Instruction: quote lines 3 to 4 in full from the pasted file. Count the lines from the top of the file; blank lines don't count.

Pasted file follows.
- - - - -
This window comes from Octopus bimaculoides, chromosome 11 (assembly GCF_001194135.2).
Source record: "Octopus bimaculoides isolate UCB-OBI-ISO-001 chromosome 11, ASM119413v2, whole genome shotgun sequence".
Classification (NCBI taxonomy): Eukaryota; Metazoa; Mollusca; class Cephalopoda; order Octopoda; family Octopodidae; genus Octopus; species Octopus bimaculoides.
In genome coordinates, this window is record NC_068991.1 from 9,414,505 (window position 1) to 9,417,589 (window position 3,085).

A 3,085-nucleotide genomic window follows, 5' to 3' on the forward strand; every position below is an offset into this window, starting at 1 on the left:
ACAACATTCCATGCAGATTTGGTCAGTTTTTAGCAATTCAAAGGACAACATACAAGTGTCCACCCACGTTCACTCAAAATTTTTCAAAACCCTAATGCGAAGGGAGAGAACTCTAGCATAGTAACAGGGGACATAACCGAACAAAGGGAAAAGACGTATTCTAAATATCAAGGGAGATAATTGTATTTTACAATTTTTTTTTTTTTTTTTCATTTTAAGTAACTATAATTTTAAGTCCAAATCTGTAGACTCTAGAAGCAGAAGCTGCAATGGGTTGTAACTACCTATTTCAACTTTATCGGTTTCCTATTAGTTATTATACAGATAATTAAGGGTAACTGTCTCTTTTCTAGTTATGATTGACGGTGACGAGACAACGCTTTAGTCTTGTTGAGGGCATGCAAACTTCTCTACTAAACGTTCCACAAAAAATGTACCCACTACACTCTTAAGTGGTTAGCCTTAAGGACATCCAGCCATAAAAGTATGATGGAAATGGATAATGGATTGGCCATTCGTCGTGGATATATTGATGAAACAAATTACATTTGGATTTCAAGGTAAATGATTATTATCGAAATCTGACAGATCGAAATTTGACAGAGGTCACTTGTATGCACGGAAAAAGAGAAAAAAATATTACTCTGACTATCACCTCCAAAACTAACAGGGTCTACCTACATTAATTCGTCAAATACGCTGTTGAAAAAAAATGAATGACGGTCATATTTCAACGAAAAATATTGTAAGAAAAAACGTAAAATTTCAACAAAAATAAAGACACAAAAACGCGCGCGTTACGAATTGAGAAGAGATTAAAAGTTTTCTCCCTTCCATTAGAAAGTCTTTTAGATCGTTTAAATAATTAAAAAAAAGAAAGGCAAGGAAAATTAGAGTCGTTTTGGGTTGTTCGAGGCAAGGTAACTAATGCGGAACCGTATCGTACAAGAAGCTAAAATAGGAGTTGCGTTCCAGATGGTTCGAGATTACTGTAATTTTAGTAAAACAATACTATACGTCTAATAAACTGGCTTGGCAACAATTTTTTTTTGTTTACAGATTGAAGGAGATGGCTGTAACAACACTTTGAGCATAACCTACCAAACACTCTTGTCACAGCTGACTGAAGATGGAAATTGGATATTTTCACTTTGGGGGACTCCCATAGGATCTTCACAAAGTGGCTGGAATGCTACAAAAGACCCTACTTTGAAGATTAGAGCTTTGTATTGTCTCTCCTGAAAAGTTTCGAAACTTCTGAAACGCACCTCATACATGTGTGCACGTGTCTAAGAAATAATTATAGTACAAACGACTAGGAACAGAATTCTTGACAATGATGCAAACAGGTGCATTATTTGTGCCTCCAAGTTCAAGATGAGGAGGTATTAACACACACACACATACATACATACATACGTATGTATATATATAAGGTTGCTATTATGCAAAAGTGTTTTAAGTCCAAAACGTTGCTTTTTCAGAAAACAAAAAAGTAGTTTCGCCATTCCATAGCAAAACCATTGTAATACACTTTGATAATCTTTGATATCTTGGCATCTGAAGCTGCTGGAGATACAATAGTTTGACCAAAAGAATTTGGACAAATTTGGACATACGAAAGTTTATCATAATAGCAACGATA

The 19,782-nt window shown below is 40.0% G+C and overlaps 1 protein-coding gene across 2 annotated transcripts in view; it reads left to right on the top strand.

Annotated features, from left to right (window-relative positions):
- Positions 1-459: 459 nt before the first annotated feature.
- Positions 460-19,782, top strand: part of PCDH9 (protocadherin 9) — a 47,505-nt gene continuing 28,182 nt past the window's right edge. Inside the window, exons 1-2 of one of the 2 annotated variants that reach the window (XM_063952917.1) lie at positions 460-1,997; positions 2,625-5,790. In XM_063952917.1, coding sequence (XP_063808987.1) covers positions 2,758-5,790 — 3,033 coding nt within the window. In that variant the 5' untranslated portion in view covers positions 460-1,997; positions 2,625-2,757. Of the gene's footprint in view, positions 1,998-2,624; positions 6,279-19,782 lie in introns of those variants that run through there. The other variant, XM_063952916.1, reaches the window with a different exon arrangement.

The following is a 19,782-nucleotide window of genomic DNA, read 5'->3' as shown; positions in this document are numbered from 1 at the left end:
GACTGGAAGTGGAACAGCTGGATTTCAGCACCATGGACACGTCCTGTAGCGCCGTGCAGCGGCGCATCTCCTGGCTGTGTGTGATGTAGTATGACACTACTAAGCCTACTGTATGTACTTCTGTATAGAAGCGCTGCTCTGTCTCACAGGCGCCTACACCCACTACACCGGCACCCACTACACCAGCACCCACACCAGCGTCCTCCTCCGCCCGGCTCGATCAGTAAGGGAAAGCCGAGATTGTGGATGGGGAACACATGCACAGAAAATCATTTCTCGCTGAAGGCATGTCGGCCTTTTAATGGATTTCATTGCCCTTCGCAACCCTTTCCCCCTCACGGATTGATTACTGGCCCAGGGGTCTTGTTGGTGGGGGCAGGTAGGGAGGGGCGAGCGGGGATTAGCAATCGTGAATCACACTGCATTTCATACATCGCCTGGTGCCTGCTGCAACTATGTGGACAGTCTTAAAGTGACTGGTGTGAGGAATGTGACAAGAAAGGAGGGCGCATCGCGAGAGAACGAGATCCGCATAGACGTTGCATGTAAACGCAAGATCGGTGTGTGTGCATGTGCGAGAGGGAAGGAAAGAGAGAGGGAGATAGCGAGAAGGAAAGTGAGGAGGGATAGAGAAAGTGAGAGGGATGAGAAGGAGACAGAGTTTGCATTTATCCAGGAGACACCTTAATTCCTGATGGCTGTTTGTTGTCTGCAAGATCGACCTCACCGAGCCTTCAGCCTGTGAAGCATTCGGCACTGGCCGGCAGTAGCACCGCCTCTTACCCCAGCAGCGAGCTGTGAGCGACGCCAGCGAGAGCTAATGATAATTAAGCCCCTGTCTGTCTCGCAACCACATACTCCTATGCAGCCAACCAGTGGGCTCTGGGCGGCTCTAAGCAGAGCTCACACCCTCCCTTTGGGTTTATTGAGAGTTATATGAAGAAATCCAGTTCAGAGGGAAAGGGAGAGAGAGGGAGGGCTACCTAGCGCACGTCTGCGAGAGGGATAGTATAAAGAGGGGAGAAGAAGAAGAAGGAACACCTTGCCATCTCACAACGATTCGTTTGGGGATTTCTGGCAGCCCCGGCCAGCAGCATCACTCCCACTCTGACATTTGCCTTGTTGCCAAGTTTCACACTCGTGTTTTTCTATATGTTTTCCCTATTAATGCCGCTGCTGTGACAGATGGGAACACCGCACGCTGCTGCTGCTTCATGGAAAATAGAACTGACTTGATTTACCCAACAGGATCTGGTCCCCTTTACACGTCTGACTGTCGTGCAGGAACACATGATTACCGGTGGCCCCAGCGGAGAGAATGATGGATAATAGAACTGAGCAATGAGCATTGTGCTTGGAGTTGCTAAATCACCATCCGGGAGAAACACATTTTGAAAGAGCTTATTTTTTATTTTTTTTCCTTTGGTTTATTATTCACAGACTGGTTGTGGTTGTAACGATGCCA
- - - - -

Classification (NCBI taxonomy): Eukaryota; Metazoa; Mollusca; class Cephalopoda; order Octopoda; family Octopodidae; genus Octopus; species Octopus bimaculoides.
In genome coordinates, this window is record NC_068991.1 from 9,414,505 (window position 1) to 9,417,589 (window position 3,085).